What may be even more innovative is how the Apple App Store has democratized the software industry. Startups like OMGPOP, Supercell, and Rovio  can go from concept to billion-dollar valuations almost overnight. Under the old software model, that would be nearly impossible.

What's most impressive about the App Store is how we've almost forgotten how revolutionary it is. It was just over five years ago that the App Store was launched, and now it's the main distribution method for Apple's software. Innovations that are adopted so quickly are what has made Apple such a success for investors.

What's next for Apple?
If Apple is going to continue to be a market darling, it will need to continue its high rate of innovation. I think the next logical step is TV, where the groundwork is already laid to disrupt the industry with Apple TV. The iPhone was launched without a distribution method for third-party apps, and Apple TV is taking the same route. But recent months have seen more apps added, and I think a third-party app store is on the way next year. 

Where do you think Apple's next big innovation will be?

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Read/Post Comments (6) | Recommend This Article (2)

Comments from our Foolish Readers

Help us keep this a respectfully Foolish area! This is a place for our readers to discuss, debate, and learn more about the Foolish investing topic you read about above. Help us keep it clean and safe. If you believe a comment is abusive or otherwise violates our Fool's Rules, please report it via the Report this Comment Report this Comment icon found on every comment.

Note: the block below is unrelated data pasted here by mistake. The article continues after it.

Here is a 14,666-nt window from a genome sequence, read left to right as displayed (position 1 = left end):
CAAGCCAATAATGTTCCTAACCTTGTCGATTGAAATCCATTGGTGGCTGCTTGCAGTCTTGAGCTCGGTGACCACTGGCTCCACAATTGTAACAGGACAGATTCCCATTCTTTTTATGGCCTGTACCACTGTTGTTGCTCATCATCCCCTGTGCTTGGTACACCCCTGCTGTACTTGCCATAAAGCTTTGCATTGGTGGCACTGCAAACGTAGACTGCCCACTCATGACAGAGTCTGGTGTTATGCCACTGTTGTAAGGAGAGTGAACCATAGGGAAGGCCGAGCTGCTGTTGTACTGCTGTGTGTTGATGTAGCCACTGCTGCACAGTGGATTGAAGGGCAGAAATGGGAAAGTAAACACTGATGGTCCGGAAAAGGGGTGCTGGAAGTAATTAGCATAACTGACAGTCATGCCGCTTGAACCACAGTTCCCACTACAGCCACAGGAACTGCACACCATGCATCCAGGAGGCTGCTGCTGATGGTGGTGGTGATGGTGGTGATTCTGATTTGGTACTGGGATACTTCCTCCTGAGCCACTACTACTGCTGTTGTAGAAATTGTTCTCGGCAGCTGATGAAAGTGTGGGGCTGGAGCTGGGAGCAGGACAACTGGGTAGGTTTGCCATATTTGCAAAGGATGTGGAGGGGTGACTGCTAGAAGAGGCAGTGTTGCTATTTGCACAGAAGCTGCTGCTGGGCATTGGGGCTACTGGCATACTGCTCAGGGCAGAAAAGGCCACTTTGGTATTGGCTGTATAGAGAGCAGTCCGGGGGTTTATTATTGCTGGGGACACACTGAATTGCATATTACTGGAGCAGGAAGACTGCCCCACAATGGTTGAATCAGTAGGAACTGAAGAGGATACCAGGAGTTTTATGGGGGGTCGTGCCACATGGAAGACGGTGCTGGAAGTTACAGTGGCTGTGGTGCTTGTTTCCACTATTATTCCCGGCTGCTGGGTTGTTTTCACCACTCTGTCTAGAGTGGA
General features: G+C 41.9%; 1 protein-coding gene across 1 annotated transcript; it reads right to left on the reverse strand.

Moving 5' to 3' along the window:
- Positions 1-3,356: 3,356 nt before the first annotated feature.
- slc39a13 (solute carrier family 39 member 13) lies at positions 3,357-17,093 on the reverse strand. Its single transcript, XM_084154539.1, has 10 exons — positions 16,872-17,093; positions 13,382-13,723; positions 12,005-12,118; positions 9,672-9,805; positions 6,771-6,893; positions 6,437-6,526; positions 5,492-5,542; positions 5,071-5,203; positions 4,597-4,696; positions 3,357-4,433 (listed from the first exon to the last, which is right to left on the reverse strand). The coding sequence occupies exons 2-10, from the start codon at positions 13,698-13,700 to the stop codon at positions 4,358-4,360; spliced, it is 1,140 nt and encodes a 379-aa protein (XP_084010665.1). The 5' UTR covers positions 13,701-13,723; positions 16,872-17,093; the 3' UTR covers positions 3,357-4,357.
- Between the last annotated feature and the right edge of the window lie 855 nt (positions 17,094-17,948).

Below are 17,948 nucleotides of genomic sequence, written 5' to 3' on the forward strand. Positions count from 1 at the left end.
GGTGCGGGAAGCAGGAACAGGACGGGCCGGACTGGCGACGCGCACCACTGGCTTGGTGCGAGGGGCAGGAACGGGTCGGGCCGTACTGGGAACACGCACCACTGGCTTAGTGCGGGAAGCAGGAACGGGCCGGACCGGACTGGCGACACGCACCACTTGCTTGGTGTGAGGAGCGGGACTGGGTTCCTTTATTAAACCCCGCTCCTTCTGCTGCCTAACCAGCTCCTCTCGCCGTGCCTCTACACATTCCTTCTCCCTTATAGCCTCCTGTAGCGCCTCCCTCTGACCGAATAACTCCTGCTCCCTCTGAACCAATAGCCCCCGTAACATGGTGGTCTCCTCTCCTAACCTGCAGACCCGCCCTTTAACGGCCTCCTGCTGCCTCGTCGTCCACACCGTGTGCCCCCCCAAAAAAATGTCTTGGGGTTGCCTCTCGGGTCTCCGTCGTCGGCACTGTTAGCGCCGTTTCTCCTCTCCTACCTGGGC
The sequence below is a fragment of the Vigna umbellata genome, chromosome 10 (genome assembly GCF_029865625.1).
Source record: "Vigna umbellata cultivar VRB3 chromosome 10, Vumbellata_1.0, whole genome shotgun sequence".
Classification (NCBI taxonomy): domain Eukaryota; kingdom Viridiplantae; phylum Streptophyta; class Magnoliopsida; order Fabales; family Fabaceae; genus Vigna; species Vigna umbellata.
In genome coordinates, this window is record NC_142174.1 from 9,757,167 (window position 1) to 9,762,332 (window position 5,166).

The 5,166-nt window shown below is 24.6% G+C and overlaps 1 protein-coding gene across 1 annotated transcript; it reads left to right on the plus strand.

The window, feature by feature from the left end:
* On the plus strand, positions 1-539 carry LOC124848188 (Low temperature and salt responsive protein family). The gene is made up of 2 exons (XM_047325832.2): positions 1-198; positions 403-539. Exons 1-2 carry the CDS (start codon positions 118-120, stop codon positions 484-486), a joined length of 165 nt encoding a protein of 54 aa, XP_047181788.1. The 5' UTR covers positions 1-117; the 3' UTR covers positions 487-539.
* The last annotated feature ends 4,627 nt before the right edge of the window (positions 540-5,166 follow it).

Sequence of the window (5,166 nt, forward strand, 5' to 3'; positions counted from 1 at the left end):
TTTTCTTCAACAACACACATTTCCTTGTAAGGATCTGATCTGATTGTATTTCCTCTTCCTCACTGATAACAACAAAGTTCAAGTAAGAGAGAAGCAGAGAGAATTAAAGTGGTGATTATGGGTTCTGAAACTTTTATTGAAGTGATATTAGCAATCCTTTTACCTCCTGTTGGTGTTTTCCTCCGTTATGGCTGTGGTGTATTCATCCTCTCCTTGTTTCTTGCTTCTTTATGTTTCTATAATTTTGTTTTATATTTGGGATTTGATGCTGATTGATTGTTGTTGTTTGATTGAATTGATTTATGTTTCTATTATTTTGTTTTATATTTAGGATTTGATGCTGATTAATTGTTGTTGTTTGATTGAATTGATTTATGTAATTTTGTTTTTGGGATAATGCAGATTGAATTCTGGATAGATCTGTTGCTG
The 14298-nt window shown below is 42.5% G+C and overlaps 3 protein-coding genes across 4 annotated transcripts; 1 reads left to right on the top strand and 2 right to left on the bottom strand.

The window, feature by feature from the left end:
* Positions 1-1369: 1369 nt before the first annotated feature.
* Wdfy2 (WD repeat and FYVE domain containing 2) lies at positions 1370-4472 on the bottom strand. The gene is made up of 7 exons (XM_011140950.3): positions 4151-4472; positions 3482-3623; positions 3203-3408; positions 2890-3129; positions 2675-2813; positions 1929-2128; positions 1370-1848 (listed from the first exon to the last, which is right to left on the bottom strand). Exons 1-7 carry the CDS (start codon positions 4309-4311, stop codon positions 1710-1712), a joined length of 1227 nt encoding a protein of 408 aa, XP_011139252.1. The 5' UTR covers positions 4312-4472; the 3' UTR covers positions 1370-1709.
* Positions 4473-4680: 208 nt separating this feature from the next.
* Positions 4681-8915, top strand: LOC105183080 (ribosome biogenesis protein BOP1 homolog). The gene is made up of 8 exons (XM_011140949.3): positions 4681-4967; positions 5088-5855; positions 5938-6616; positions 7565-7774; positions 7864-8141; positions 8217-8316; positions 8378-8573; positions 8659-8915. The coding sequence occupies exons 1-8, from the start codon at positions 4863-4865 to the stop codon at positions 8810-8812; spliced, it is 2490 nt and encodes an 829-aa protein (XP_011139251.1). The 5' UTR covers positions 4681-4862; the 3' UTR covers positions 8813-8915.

• Report this Comment On December 18, 2013, at 9:08 PM, prginww wrote:

    The Apple II was not sold with a monitor included. A standard television set would typically serve as the monitor using the UHF connection. I owned one of the first Apple II Plus systems in 1978 and it was a great device, with excellent branding even back in those days!

  • Report this Comment On December 19, 2013, at 10:14 AM, prginww wrote:

    Having owned a Palm Treo in 2004 the iphone wasn't that innovative. They just made it prettier.

  • Report this Comment On December 19, 2013, at 10:18 AM, prginww wrote:

    Walt Mossberg just published his last column in the WSJ and reviewed the top 12 gadgets over the last 20 years. Apple had 5 of the 12, including No. 1 (Newton).

  • Report this Comment On December 19, 2013, at 11:34 AM, prginww wrote:

    I'm surprised the Mac and/or iPod was not on the list… I guess the iPod is assumed to be the evolution of the Newton… which, I did have one of those and I think Apple learned from the newton how important good interface was… the newton was bulky, clunky, and hard to use.

    Either way…. all on the list are great innovations for the time and set the groundwork for some amazing products.

  • Report this Comment On December 19, 2013, at 1:19 PM, prginww wrote:

    Macbook and iPod are on Mossberg's top 12 list.

  • Report this Comment On December 19, 2013, at 8:31 PM, prginww wrote:

    I am sorry iphone was not innovative anyway. There were Smartphones before iPhone but was not commercially successful. There were huge windows mobile apps before iPhone apps (you had to find and download them online just like computer programs; there was no official app store). The Apple app store and itune was innovative. Only difference I remember iphone was from other smartphones at that time was that Iphone combined ipod (huge musical player) with a phone.